Last week I did “email interview” on cause-related marketing with Carol Gustafson, a writer for W&E Today, a trade magazine for the western and English equine industry.
She asked me five questions. I’ll post the answers to the first two questions on today’s post, and the remaining on next Tuesday’s post. Carol’s questions are in italics, followed by my answers.
1. With money tight and ad budgets shrinking, why should a business, especially a smaller one, include cause-related marketing in its promotional mix?
Old time marketers used to lament that the average person saw perhaps 250 commercial messages a day. Nowadays, the estimates range from a few hundred to perhaps 3,000! I expect there’s a lot of shock value built into these estimates. But as Seth Godin puts it in his landmark book Permission Marketing, the biggest challenge for marketers today isn’t the number of commercial messages per se.
Instead, it’s the number of messages combined with the fact that most commercials are based on interrupting people doing something they prefer. It’s hard to heat someone up to your commercial message if they’re cool to you because you interrupted their show or game.
Moreover, consumers are fighting back and they have more tools than ever. They’ve long enjoyed the power of the remote. Now they have the Tivo and recordable DVRs and Slingboxes. They zip past your commercial and time-shift your programming.
A whole generation gets their national news from The Daily Show with Jon Stewart and their entertainment from YouTube. Online banner ads are dinosaurs. Search marketing can be effective, but if you don’t land on the first page, you might as well be on the last. Local media… TV, radio, newspaper, yellow pages… can still work very well, but with its uncanny ability to measure results, Internet marketing methods steal market share from the lazier local media every quarter.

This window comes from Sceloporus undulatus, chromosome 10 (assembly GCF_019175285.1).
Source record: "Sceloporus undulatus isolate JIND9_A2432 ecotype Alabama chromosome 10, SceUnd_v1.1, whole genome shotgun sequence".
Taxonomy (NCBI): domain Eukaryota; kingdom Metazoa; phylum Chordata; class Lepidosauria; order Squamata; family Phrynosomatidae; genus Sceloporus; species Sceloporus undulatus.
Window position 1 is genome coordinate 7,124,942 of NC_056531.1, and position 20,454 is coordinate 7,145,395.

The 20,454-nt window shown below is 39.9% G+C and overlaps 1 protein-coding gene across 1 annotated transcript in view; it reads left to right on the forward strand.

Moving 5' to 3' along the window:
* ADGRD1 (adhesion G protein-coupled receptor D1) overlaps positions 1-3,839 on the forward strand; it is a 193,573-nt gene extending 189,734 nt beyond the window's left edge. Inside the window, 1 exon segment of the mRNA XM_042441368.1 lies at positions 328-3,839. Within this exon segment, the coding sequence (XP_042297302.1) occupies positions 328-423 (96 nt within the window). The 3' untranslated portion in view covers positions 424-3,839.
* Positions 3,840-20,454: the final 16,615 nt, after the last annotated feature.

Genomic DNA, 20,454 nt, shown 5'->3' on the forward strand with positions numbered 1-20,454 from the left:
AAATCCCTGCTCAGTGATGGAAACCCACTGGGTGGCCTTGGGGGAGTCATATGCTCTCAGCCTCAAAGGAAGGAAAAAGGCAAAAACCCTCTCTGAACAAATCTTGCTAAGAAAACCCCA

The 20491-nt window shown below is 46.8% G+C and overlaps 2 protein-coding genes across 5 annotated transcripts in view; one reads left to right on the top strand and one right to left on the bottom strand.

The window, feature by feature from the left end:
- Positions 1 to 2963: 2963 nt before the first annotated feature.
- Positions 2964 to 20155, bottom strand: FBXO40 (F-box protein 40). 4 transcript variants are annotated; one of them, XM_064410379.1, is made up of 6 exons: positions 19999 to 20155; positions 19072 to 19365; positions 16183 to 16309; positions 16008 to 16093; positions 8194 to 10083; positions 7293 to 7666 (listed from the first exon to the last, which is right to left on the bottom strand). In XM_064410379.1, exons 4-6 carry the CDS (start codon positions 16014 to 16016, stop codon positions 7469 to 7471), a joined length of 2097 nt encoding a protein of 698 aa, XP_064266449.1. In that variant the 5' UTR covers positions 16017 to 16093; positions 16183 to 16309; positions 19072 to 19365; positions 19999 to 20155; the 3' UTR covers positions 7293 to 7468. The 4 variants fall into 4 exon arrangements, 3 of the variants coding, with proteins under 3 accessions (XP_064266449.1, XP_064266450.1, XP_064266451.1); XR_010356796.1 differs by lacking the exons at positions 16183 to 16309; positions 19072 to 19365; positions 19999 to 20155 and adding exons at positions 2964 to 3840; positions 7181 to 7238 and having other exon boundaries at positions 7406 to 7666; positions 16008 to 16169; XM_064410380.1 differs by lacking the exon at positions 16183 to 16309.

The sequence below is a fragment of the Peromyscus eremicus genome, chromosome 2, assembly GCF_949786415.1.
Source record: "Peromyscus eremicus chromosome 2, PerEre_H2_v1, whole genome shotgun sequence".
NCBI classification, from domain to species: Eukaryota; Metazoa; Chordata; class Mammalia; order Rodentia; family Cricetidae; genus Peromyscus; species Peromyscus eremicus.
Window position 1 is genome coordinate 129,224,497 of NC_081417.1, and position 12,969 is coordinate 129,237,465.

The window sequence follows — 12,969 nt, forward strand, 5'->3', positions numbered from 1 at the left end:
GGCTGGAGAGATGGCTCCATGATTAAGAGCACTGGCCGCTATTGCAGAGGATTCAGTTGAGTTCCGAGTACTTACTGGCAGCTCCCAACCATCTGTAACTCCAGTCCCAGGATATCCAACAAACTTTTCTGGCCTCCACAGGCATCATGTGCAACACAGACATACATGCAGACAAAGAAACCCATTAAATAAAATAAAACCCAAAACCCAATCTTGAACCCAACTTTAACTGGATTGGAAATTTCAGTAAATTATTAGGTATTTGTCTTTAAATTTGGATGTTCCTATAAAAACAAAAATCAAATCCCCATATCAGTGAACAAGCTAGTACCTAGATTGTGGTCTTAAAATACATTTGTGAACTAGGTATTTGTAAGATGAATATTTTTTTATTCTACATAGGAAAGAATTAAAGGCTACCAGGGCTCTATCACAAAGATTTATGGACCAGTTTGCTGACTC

Marketing today is like New Year’s Eve in Times Square; noisy, crowded, hard to navigate, and full of people reaching for your wallet.
Cause-related marketing is no panacea. But it does offer a number of advantages that help businesses and marketers cut through the commercial clutter.
2. How should a business go about selecting a cause or charity?
- Well designed and executed cause-related marketing campaigns can push the sales needle.
- The practice is well-known… even expected… especially among young people and women [more on this in Tuesday’s post].
- Cause-related marketing heighten customer loyalty.
- It boosts public image and gives companies a new story to tell to the press and to other key constituencies.
- Cause-related marketing helps build employee morale and loyalty.
- It helps improve employee profitability, skills and teamwork.
- Cause-related marketing can improve employee recruiting and retention and build a pipeline of talent.
There’s two basic approaches here. The first is called strategic cause-related marketing. If you’re a food company then a strategic fit would be a food bank or hunger charity. If you sell tack and feed, then a strategic fit might be a horse rescue charity. In general, the research suggests that strategic cause-related marketing makes the most sense to customers.
The second approach is to find charities that your internal audiences… employees, management, customers, vendors, boardmembers, etc… respond to or could get passionate about. That’s why you see Target supporting St. Jude Children’s Research Hospital to name one prominent example, even though they’re not a strategic fit in the usual sense.
Labels: Advantages of Cause-Related Marketing, Carol Gustafson, Permission Marketing, Seth Godin, St. Jude, Target, Western and English Today